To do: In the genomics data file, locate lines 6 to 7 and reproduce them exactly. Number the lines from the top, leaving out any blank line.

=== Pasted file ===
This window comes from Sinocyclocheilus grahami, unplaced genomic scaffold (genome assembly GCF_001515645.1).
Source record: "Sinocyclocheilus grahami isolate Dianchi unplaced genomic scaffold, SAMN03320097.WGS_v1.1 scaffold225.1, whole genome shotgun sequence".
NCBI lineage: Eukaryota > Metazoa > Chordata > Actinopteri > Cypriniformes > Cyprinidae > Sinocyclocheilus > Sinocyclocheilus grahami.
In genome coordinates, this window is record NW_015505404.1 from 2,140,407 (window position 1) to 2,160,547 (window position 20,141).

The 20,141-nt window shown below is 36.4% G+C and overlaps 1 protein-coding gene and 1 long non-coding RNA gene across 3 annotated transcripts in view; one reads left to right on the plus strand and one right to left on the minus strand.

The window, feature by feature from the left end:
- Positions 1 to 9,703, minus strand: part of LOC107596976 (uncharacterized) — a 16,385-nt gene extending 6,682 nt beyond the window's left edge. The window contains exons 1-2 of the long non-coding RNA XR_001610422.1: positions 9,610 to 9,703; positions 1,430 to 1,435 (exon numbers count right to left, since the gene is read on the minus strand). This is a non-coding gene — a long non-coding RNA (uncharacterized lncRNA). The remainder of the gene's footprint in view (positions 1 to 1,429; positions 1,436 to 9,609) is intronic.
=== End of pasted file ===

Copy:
The window, feature by feature from the left end:
- Positions 1 to 9,703, minus strand: part of LOC107596976 (uncharacterized) — a 16,385-nt gene extending 6,682 nt beyond the window's left edge. The window contains exons 1-2 of the long non-coding RNA XR_001610422.1: positions 9,610 to 9,703; positions 1,430 to 1,435 (exon numbers count right to left, since the gene is read on the minus strand). This is a non-coding gene — a long non-coding RNA (uncharacterized lncRNA). The remainder of the gene's footprint in view (positions 1 to 1,429; positions 1,436 to 9,609) is intronic.